By banning elections in the Donbas, the authorities in Kyiv recognised that the Luhansk and Donetsk People’s Republics are not part of Ukrainian territory.
When Russian specialists presented the world’s first coronavirus vaccine, Western politicians attacked them with criticism. They accused Russia of being too hasty, pushing their own pharmaceutical companies along the way. This led to an unexpected result. Contrary to criticism and ostentatious scepticism, the vaccine has shown good results. This cannot be said about the developments of Western scientists. The Anglo-Swedish pharmaceutical company AstraZeneca, from which the US has already pre-ordered the vaccine, was forced to stop testing its drug. One of the test participants developed a “potentially unexplained” illness, the company said.
The recently developed pro-Kremlin narrative about Russian coronavirus vaccine Sputnik V.
The article referred to "The Lancet" magazine, where the results of tests of the Russian vaccine were published. Russian authors of the article in "The Lancet" wrote about phase 1/2 non-randomised studies at hospitals in Russia, and claimed that "the heterologous vaccine based on rAd26-S and rAd5-S is safe, well tolerated, and does not cause serious adverse events in healthy adult volunteers. The vaccine is highly immunogenic and induces strong humoral and cellular immune responses in 100% of healthy adult volunteers."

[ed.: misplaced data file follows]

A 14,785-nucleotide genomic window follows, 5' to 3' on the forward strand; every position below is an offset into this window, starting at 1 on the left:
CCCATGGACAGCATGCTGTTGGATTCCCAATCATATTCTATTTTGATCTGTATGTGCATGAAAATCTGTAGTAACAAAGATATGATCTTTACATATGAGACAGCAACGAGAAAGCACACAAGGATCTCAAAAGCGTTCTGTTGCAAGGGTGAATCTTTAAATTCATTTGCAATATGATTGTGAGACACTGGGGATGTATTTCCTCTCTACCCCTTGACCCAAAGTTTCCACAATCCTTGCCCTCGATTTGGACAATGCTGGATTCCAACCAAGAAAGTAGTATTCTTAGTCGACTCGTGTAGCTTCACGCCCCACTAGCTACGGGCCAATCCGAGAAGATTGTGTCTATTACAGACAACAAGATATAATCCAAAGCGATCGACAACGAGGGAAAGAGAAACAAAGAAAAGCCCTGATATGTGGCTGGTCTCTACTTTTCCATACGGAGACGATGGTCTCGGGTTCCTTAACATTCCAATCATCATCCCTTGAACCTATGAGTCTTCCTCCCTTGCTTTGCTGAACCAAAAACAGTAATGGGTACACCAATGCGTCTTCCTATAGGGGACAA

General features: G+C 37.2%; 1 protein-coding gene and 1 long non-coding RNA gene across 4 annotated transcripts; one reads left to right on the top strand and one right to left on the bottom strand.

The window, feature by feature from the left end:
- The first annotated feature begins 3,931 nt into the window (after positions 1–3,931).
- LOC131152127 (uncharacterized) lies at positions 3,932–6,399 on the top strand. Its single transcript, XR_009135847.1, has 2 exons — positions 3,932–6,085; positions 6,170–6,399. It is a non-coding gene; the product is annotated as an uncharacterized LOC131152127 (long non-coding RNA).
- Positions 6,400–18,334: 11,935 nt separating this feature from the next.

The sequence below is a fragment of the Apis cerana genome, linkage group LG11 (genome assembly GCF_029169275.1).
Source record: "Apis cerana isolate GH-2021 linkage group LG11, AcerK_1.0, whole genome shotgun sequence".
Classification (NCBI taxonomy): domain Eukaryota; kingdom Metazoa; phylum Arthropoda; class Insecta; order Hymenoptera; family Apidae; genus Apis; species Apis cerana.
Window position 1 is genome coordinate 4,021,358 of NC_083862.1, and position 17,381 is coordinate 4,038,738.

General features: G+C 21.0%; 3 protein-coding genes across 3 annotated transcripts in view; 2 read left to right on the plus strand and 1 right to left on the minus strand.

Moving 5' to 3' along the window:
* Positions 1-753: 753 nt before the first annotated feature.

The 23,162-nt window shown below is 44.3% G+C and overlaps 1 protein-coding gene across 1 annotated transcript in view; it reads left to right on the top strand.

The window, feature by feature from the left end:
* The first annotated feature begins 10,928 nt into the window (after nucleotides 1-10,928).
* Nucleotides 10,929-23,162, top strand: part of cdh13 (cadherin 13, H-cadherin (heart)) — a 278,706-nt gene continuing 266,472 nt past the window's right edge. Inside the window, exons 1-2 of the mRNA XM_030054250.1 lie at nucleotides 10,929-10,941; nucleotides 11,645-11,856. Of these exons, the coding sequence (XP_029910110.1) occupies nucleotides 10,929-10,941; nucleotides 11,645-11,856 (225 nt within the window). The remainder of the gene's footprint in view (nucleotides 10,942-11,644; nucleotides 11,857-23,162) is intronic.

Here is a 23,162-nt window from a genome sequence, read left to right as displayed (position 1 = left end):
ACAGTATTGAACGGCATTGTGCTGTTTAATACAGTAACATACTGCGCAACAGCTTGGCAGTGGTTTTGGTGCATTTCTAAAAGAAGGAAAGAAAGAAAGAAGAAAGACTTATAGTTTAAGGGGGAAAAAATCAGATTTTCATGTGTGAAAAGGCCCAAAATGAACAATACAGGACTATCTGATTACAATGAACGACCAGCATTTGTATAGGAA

However, at the same time, the other article in "The Lancet" about the Russian vaccine said that even after publication of the results of phase 1/2, it is not enough for approving the vaccine on a large scale.
"For regulators such as the US Food and Drug Administration (FDA) and the European Medicines Agency, however, data on immune response alone would not generally be an adequate basis for approving a vaccine. Peter Openshaw, professor of experimental medicine at Imperial College London (London, UK), explains that 'immune response might not be directly proportional to the degree of protection—you can only find this out in large-scale trials'," writes "The Lancet".
Regarding AstraZeneca, the company said it voluntarily paused trials to allow an independent committee to review safety data and it was working to expedite the review to minimise any potential impact on the trial timeline. "This is a routine action which has to happen whenever there is a potentially unexplained illness in one of the trials," the company said in an emailed statement to Reuters.
At the moment, researchers are testing 37 vaccines in clinical trials on humans, and at least 91 preclinical vaccines are under active investigation in animals.